The documentary I chose to do my second review on is another ESPN special called “The Fab Five” made in 2011. The fab five was a group of 5 college students who attended the University of Michigan in the 1990’s and made a huge impact on the world. Their names were Chris Weber, Jalen Rose, Juwan Howard, Jimmy King and Ray Jackson. These students were adored by the media, and brought the world of college sports something no one had ever seen before – individuality, attitude, and swagger. This documentary highlights the recruitment, glory days, cultural impact, and notorious scandal surrounding these young men that was seen by the world. What I loved about this documentary was the way in which the director depicted each one of these mens lives. Turning them each into an international icon even when most of the spotlight was only around 2 or 3 of them, most of the time only 1 or 2. I also love how the documentary was able to reveal truthful information never yet seen by the world such as the attitude that these men had towards a Duke team prior to their 1992 championship game. This served to be very controversial information at the time and caused a big stir in the sports world. Most of all I loved how this documentary was able to spotlight a time of a group of outspoken kids who brought baggy shorts and individual independent style to their team, their university, and to basketball.
My documentary is about my dad, the kind of person he is, what he does for a living, and what his lifestyle entails. My pre-production included deciding what kind of a and b role I wanted in my film. Most of the b role is to be filmed at the airport, as he spends a lot of his time traveling. I plan on getting shots of the customs line, printing out plane tickets, the walk to the plane, plane getting ready to take off, taking off, and in the air transitioning from day to night. More of my b role will be my dad working in the house/kitchen, which is essentially his office when he is not traveling. I will have dialogue of him and my family talking in the background as he and they explain things about him. Then I will have a role of him talking to the camera, as well as my sisters and mom saying something about him as well. I plan on starting this film of with his alarm going off at 5 am, and to finish off the credits after my mom or sisters has said something decent about him, with the same ringtone as the concluding audio.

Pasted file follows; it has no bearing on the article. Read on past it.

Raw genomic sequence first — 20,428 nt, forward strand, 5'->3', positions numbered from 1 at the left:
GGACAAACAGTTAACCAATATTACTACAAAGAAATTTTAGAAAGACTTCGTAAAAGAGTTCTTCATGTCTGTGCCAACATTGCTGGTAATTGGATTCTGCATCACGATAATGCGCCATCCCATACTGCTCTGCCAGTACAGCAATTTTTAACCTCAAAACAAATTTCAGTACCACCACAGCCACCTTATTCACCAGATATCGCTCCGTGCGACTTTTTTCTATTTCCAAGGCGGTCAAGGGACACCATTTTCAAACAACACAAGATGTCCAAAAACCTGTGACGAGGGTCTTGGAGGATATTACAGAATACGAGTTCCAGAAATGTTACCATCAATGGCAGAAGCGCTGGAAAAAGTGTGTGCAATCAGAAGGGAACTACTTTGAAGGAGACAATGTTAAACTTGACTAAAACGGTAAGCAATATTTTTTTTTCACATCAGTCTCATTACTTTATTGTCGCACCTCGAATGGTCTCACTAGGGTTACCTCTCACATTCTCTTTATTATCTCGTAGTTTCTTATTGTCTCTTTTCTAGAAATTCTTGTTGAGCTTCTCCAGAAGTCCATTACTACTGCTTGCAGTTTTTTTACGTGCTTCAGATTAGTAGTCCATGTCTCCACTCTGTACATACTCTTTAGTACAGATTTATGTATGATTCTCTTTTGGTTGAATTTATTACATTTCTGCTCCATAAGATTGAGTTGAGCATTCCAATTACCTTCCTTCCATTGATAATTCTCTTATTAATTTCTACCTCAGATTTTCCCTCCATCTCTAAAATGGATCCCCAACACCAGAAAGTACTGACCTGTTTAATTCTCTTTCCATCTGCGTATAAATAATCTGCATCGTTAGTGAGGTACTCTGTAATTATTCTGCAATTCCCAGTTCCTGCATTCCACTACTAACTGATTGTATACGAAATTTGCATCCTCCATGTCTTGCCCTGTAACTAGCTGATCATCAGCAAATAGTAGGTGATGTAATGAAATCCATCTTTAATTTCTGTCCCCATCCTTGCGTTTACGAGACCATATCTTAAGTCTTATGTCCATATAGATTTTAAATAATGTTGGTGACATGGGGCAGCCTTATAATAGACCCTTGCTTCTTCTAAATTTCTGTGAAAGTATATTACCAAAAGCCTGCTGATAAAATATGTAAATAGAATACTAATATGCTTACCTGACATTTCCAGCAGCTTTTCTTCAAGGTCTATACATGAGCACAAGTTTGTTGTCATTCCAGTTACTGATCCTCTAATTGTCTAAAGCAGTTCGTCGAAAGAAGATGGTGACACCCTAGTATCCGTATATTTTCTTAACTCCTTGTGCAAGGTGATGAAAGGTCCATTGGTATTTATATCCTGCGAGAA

The documentary I watched was an ESPN 30:30 special that I found on Netflix called “Four Days In October” about the Redsox team of 2004 that did what no sports team has ever done in history, coming back in the playoffs down 3 games to none to win the series. This documentary did a great job of getting inside looks into what fans never get a chance to see. We got exclusive footage from one of the Redsox player’s video cameras, inside the dugout with the coaches and players conversations and celebrations. We also got pregame on the field access to dialogue from both teams. Besides the inside access this documentary provided, it also did a great job of combining amateur and professional footage. We saw camera shots from the live coverage of the games as well as what looked like fan’s cell phone or camera footage. This worked really well in this film, giving it a more personal and authentic feel. One thing that this film didn’t do is give enough coverage on the Yankees in this series. It would have made the documentary a lot more interesting to see progression of both sides emotions and input as the series progressed. What this documentary revealed to us is that the 2004 Redsox was a very easygoing team with a lot of laid back and fun-loving personalities. They really seemed to get along well especially in the dugout behind the scenes, and even on the brink of elimination they still had the same amount of confidence and relaxation as if it were any other day.